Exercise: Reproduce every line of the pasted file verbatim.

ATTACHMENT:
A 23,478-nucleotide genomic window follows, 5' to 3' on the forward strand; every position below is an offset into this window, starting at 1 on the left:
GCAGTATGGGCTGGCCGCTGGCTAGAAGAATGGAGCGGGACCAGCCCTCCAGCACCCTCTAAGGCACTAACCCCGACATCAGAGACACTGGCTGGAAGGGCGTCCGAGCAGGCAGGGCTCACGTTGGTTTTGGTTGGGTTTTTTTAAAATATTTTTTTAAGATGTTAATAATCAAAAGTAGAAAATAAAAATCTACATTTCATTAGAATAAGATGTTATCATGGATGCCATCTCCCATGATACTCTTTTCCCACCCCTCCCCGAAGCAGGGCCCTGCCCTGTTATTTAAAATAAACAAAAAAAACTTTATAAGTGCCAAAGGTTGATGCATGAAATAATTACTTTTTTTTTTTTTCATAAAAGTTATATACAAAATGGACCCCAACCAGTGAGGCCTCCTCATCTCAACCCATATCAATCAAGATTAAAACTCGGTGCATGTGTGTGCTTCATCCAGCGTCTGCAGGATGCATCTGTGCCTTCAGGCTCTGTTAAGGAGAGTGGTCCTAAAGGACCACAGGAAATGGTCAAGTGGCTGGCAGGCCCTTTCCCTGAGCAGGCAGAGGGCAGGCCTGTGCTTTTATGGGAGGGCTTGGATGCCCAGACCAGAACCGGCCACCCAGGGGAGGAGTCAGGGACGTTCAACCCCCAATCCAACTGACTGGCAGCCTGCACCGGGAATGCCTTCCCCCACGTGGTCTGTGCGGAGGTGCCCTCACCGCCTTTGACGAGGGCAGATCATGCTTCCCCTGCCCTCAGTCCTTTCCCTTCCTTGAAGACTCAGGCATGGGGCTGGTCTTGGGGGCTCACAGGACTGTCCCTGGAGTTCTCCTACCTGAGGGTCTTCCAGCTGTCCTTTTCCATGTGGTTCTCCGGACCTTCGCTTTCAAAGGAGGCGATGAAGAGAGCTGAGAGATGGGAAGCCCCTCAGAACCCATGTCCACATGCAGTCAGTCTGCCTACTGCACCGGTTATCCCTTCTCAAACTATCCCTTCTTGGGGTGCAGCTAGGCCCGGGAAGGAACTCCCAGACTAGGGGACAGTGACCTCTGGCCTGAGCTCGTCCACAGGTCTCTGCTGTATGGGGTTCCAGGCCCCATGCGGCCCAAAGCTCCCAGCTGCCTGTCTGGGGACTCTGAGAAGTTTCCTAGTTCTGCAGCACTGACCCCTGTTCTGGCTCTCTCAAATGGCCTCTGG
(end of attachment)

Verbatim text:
A 23,478-nucleotide genomic window follows, 5' to 3' on the forward strand; every position below is an offset into this window, starting at 1 on the left:
GCAGTATGGGCTGGCCGCTGGCTAGAAGAATGGAGCGGGACCAGCCCTCCAGCACCCTCTAAGGCACTAACCCCGACATCAGAGACACTGGCTGGAAGGGCGTCCGAGCAGGCAGGGCTCACGTTGGTTTTGGTTGGGTTTTTTTAAAATATTTTTTTAAGATGTTAATAATCAAAAGTAGAAAATAAAAATCTACATTTCATTAGAATAAGATGTTATCATGGATGCCATCTCCCATGATACTCTTTTCCCACCCCTCCCCGAAGCAGGGCCCTGCCCTGTTATTTAAAATAAACAAAAAAAACTTTATAAGTGCCAAAGGTTGATGCATGAAATAATTACTTTTTTTTTTTTTCATAAAAGTTATATACAAAATGGACCCCAACCAGTGAGGCCTCCTCATCTCAACCCATATCAATCAAGATTAAAACTCGGTGCATGTGTGTGCTTCATCCAGCGTCTGCAGGATGCATCTGTGCCTTCAGGCTCTGTTAAGGAGAGTGGTCCTAAAGGACCACAGGAAATGGTCAAGTGGCTGGCAGGCCCTTTCCCTGAGCAGGCAGAGGGCAGGCCTGTGCTTTTATGGGAGGGCTTGGATGCCCAGACCAGAACCGGCCACCCAGGGGAGGAGTCAGGGACGTTCAACCCCCAATCCAACTGACTGGCAGCCTGCACCGGGAATGCCTTCCCCCACGTGGTCTGTGCGGAGGTGCCCTCACCGCCTTTGACGAGGGCAGATCATGCTTCCCCTGCCCTCAGTCCTTTCCCTTCCTTGAAGACTCAGGCATGGGGCTGGTCTTGGGGGCTCACAGGACTGTCCCTGGAGTTCTCCTACCTGAGGGTCTTCCAGCTGTCCTTTTCCATGTGGTTCTCCGGACCTTCGCTTTCAAAGGAGGCGATGAAGAGAGCTGAGAGATGGGAAGCCCCTCAGAACCCATGTCCACATGCAGTCAGTCTGCCTACTGCACCGGTTATCCCTTCTCAAACTATCCCTTCTTGGGGTGCAGCTAGGCCCGGGAAGGAACTCCCAGACTAGGGGACAGTGACCTCTGGCCTGAGCTCGTCCACAGGTCTCTGCTGTATGGGGTTCCAGGCCCCATGCGGCCCAAAGCTCCCAGCTGCCTGTCTGGGGACTCTGAGAAGTTTCCTAGTTCTGCAGCACTGACCCCTGTTCTGGCTCTCTCAAATGGCCTCTGG